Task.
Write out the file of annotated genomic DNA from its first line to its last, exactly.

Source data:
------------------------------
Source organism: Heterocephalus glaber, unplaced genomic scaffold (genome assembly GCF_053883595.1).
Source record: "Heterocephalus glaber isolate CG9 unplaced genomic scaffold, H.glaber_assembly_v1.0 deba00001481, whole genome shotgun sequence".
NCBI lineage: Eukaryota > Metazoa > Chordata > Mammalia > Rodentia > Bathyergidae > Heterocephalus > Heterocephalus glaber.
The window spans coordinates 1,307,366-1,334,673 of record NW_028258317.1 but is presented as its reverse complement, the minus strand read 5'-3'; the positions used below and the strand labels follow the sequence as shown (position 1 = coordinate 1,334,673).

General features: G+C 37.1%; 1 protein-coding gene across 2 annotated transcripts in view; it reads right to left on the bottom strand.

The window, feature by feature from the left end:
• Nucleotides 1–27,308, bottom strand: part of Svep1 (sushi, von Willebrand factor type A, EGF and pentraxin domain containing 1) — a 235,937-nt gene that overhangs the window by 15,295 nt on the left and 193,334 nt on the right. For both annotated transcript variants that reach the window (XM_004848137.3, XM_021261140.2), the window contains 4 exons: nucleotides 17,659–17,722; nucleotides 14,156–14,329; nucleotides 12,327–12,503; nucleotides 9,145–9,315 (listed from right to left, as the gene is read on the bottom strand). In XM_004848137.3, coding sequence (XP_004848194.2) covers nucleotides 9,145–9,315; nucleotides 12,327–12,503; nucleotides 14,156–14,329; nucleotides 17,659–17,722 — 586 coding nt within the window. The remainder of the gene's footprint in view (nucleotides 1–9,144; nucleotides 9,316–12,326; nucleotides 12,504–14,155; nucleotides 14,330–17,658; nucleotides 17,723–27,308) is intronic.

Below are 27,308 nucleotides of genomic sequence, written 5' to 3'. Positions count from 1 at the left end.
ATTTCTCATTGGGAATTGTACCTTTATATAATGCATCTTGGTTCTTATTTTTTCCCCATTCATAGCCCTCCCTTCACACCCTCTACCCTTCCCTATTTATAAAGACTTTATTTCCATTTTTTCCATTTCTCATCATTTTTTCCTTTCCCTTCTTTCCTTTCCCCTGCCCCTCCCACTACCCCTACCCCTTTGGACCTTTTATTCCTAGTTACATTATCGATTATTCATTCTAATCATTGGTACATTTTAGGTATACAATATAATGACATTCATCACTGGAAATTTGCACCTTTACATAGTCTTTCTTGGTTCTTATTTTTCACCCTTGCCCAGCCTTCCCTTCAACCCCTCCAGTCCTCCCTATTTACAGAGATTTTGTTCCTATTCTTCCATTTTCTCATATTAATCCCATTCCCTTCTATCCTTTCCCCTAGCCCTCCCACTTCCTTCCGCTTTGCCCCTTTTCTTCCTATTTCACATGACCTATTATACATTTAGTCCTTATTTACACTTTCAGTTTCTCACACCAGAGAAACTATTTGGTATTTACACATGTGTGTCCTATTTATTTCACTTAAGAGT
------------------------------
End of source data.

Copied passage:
Source organism: Heterocephalus glaber, unplaced genomic scaffold (genome assembly GCF_053883595.1).
Source record: "Heterocephalus glaber isolate CG9 unplaced genomic scaffold, H.glaber_assembly_v1.0 deba00001481, whole genome shotgun sequence".
NCBI lineage: Eukaryota > Metazoa > Chordata > Mammalia > Rodentia > Bathyergidae > Heterocephalus > Heterocephalus glaber.
The window spans coordinates 1,307,366-1,334,673 of record NW_028258317.1 but is presented as its reverse complement, the minus strand read 5'-3'; the positions used below and the strand labels follow the sequence as shown (position 1 = coordinate 1,334,673).

General features: G+C 37.1%; 1 protein-coding gene across 2 annotated transcripts in view; it reads right to left on the bottom strand.

The window, feature by feature from the left end:
• Nucleotides 1–27,308, bottom strand: part of Svep1 (sushi, von Willebrand factor type A, EGF and pentraxin domain containing 1) — a 235,937-nt gene that overhangs the window by 15,295 nt on the left and 193,334 nt on the right. For both annotated transcript variants that reach the window (XM_004848137.3, XM_021261140.2), the window contains 4 exons: nucleotides 17,659–17,722; nucleotides 14,156–14,329; nucleotides 12,327–12,503; nucleotides 9,145–9,315 (listed from right to left, as the gene is read on the bottom strand). In XM_004848137.3, coding sequence (XP_004848194.2) covers nucleotides 9,145–9,315; nucleotides 12,327–12,503; nucleotides 14,156–14,329; nucleotides 17,659–17,722 — 586 coding nt within the window. The remainder of the gene's footprint in view (nucleotides 1–9,144; nucleotides 9,316–12,326; nucleotides 12,504–14,155; nucleotides 14,330–17,658; nucleotides 17,723–27,308) is intronic.

Below are 27,308 nucleotides of genomic sequence, written 5' to 3'. Positions count from 1 at the left end.
ATTTCTCATTGGGAATTGTACCTTTATATAATGCATCTTGGTTCTTATTTTTTCCCCATTCATAGCCCTCCCTTCACACCCTCTACCCTTCCCTATTTATAAAGACTTTATTTCCATTTTTTCCATTTCTCATCATTTTTTCCTTTCCCTTCTTTCCTTTCCCCTGCCCCTCCCACTACCCCTACCCCTTTGGACCTTTTATTCCTAGTTACATTATCGATTATTCATTCTAATCATTGGTACATTTTAGGTATACAATATAATGACATTCATCACTGGAAATTTGCACCTTTACATAGTCTTTCTTGGTTCTTATTTTTCACCCTTGCCCAGCCTTCCCTTCAACCCCTCCAGTCCTCCCTATTTACAGAGATTTTGTTCCTATTCTTCCATTTTCTCATATTAATCCCATTCCCTTCTATCCTTTCCCCTAGCCCTCCCACTTCCTTCCGCTTTGCCCCTTTTCTTCCTATTTCACATGACCTATTATACATTTAGTCCTTATTTACACTTTCAGTTTCTCACACCAGAGAAACTATTTGGTATTTACACATGTGTGTCCTATTTATTTCACTTAAGAGT